Solar to become cheapest fuel: report

web solarSOLAR energy will become the cheapest energy source for the sunniest parts of the world in the next 10 years, according to a report commissioned by independent German researcher, Agora Energiewende.

The think tank wanted to see if recent falls in the cost of photovoltaics would continue, and found there was “no end to the cost decline”.

“The technology still has further improvements so we expect that within the next 10 years photovoltaics will become, in many regions of the world, the cheapest source of electricity,” Agora Energiewende director Dr Patrick Graichen said.

Agora Energiewende predicted solar power from new plants would cost between 1.6 cents per kilowatt hour and 4.9c/kWh by 2050.

The renewable energy costs 80 per cent less in Germany today than it did 10 years ago and continues to fall.

“Plans for future power supply systems should therefore be revised worldwide,” Dr Graichen said.

“Until now, most of them only anticipate a small share of solar power in the mix.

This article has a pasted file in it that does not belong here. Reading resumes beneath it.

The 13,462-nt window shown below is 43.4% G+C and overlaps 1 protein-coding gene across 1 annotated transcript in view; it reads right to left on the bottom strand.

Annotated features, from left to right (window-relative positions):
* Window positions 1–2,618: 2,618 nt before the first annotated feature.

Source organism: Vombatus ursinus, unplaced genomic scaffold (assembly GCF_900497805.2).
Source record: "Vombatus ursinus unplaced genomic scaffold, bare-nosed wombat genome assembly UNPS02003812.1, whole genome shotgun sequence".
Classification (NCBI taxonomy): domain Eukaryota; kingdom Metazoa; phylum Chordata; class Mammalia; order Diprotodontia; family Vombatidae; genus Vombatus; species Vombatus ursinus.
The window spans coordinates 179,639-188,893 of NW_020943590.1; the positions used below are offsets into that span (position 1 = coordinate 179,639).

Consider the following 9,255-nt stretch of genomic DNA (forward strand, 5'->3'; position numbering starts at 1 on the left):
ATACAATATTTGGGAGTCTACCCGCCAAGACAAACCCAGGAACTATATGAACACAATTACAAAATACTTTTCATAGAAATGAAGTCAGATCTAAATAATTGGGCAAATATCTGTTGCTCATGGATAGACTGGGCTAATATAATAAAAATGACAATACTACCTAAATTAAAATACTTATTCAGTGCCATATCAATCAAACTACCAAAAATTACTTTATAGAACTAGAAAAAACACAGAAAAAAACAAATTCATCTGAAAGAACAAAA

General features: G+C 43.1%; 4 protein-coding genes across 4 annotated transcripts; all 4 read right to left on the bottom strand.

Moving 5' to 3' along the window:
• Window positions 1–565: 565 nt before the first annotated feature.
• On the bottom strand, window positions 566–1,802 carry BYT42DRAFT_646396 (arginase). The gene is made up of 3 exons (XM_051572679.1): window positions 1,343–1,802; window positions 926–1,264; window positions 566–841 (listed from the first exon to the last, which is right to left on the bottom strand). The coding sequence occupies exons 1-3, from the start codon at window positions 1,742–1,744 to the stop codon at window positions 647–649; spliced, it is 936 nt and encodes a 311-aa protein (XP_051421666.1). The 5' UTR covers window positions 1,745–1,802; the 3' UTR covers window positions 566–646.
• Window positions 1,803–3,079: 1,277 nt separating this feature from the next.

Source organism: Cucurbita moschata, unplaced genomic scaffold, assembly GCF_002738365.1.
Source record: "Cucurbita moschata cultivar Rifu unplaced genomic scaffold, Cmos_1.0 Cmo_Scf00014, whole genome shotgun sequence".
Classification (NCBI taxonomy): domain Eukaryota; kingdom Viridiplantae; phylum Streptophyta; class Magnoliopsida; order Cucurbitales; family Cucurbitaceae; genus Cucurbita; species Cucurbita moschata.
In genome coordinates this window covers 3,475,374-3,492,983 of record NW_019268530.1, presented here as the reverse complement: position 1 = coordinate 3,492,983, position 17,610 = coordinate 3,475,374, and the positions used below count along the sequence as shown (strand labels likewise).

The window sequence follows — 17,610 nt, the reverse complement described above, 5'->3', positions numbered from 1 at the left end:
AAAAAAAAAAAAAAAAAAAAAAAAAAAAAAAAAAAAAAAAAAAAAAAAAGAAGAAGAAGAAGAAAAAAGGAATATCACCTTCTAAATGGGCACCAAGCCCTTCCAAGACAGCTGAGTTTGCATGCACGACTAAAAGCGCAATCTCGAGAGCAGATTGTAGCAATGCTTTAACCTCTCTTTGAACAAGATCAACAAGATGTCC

“In view of the extremely favourable costs, solar power will on the contrary play a prominent role, together with wind energy – also, and most importantly, as a cheap way of contributing to international climate protection.”

By 2025 it was predicted the cost of producing solar power in central and southern Europe would fall to between 4 and 6c/kWh and as low as 2 to 4c/kWh by 2050, according to a study by the Fraunhofer Institute for Solar Energy Systems.

The study also found that electricity generation costs for solar power were dependent on financial and regulatory frameworks, as poor regulation and high risk premiums can bring the cost of plants up by 50 per cent.

Australia has the highest average solar radiation per square metre of any continent in the world and more than 2 million households have solar hot water systems or solar photovoltaic systems on their rooftops, according to the Australian Renewable Energy Agency.